Schools in the US have invested heavily in digital leadership to empower teachers and students
Each district has a superintendent whose role is to provide high-level leadership to each school. The superintendent works with an Ed Tech Coach and an Ed Tech Administrator.
The role of the Ed Tech Coach is to provide professional learning to teachers in classrooms, and help them to design and deliver learning programs in coding, computer science, and STEM fields. Coaches are specialists, rather than classroom teachers with an interest in technology. These coaches can also have a teaching load, but it would be in the areas of coding, media, computer science, or STEM.
The Ed Tech Administrator looks after purchasing, infrastructure, hardware, passwords, accounts, and deployment of software.
The School Superintendent, Ed Tech Coach, and Ed Tech Administrator collaborate to realise the vision of each school and district. Smaller schools might share an Ed Tech Coach and Administrator, and larger schools may have more than one person in these roles.
Schools in the US have a focus for the year
During one of the workshops I joined, each school had to name their focus for the year. Responses included coding, robotics, computer science, 3D, and augmented reality. Schools had specific plans, vision statements, and policies relating to the use of IT in their schools.
A pedagogical shift
I learned that there is a big push in the US from teaching using technology, to teaching through technology. Many schools have moved to 1:1 (1-to-1) and BYOD programs, which is really a focus on the tool, not the pedagogy. Just having a device is a baseline approach to teaching with technology. The devices or tools are really the 21st-century pencil case. It’s what you do with the technology, how the learner engages with it, and how it empowers students that count.
Creativity, problem-solving and collaboration are the drivers in using technology to power or accelerate learning. The ISTE Standards for students and teachers provide a framework for learning and teaching. An example of this is a workshop I attended on creating digital learning centres. In an English/Literacy program there were centres for students to create their responses via podcasts, movie-making, Google-Suite, Prezi, and mini-clips, among others. As educators, we all had to complete a task that was differentiated and could be personalised. It was engaging, and required high-level thinking and creativity. It was also so much fun!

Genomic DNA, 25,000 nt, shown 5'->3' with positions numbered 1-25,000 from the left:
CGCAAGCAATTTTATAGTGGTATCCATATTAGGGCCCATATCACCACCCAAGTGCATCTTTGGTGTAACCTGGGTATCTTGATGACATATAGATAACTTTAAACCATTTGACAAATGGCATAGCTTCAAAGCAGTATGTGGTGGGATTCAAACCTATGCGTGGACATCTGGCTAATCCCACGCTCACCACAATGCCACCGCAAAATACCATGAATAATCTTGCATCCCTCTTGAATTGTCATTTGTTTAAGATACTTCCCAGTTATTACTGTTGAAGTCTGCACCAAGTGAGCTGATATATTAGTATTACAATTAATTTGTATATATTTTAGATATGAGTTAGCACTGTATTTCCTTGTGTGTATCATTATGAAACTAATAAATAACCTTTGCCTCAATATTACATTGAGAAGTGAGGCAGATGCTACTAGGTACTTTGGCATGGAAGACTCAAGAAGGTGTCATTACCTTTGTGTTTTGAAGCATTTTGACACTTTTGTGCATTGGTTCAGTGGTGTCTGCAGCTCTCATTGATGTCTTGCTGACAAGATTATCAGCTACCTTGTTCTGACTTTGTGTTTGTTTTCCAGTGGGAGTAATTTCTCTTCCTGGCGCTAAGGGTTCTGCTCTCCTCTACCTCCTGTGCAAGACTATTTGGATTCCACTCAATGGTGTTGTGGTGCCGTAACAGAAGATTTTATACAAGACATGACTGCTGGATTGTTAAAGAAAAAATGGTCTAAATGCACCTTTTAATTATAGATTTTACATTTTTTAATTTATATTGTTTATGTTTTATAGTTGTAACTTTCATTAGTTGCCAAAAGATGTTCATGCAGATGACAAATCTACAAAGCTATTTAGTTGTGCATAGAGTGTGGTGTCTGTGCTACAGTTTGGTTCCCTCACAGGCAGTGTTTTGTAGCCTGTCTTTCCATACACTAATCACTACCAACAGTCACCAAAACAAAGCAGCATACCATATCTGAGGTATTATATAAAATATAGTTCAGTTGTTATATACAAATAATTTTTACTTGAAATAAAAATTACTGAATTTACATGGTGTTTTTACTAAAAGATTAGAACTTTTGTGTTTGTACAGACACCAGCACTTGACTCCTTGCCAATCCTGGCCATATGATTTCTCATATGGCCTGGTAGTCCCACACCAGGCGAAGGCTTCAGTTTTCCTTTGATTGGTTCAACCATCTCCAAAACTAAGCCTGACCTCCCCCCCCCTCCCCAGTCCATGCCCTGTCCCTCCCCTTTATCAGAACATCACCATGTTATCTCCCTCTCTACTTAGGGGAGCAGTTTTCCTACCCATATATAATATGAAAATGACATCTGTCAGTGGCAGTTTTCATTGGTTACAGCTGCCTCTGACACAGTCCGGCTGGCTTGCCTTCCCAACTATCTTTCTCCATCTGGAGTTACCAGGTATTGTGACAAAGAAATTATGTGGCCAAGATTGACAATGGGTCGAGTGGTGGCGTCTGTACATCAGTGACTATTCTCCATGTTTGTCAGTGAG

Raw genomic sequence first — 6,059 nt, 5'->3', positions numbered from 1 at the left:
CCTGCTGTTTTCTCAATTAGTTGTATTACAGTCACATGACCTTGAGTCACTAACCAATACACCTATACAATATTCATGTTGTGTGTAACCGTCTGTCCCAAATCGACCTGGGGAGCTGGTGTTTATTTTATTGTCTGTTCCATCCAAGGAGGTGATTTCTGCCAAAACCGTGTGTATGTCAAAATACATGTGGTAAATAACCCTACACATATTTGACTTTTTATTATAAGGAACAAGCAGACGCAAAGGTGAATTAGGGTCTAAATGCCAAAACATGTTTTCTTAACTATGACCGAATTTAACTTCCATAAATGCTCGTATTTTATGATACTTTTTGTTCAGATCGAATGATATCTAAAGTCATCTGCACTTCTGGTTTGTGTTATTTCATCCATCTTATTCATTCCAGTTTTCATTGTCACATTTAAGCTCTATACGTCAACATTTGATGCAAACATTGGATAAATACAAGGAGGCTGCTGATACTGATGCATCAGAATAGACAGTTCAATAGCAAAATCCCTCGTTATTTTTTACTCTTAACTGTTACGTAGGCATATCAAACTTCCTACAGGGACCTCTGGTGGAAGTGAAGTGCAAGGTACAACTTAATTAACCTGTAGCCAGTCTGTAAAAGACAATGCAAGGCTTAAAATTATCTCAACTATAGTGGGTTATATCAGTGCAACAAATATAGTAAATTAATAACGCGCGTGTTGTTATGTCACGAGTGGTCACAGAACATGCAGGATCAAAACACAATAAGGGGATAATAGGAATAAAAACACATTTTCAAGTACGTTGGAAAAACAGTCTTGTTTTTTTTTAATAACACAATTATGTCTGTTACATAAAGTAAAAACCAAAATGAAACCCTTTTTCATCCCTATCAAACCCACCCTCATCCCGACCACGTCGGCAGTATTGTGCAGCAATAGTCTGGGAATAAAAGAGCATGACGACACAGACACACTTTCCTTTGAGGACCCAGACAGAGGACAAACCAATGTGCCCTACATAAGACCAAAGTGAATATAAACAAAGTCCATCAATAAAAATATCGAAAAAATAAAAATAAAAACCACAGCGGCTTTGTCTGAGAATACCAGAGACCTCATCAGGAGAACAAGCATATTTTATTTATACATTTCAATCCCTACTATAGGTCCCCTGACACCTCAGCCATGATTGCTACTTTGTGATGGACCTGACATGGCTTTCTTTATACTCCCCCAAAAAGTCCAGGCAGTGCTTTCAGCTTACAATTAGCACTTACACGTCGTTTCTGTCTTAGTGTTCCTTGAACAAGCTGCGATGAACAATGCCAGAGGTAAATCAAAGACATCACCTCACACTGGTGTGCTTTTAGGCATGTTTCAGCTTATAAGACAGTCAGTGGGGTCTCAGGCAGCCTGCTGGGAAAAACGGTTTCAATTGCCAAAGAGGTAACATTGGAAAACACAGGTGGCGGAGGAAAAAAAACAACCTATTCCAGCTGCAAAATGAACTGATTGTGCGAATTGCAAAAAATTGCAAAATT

What did you learn at ISTE that you are most looking forward to implementing in your program?
I have designed my program to be a blend of hands-on learning through learning academies, masterclasses, interactive poster sessions, playgrounds, workshops, panels and lectures. I would like to move into the augmented reality space to make interactive textbooks for senior students. I am keen to explore coding for all ages, using a variety of approaches to drive learning in the STEM space. Creativity and global collaboration has also been on my list, as well as effective leadership practices to design, implement and embed new approaches.
So, what am I most looking forward to implementing?
- Turning technology initiatives into educational movements with innovative, proven strategies for aligning the vision and planning of school and Directorate, cultivating buy-in from stakeholders and showcasing incredible results.
- STEM development and leadership – boosting engagement by using a design thinking approach for engineers, artists and coders. Developing the engineering and design process to foster critical thinking, student voice, creativity, and problem-solving. Looking at ways to increase participation from all students and growing the number of female student leaders in this space.
- Professional development – attempting to address the distinct lack of powerful learning for educators in Australia. I believe we have the capacity, but how are we sharing it? I would like to explore ways to better equip our teachers to lead this 21st-century learning.
Any other comments on your experience?
I had high expectations of this conference and they were surpassed in every way. There really is nothing quite like it. Firstly, it’s big! In 2017 there were 21,000 participants who came from all 50 states in the USA and over 70 other countries. There were 1,187 workshops and sessions to choose from, in a conference centre so big you almost needed GPS (I did actually use the map button on my conference app). I met people from all over the world who are doing incredible things, who want to do more, and who want to impact the lives of our young people. I met some incredible students who talked about learning experiences that only a few years ago would have been unimaginable. Participation has really broadened my view about what I like to think of as a global educator and collaborator. I got to see the future and I really like what I see!
Deputy Principal Pedagogy, Wanniassa School, ACT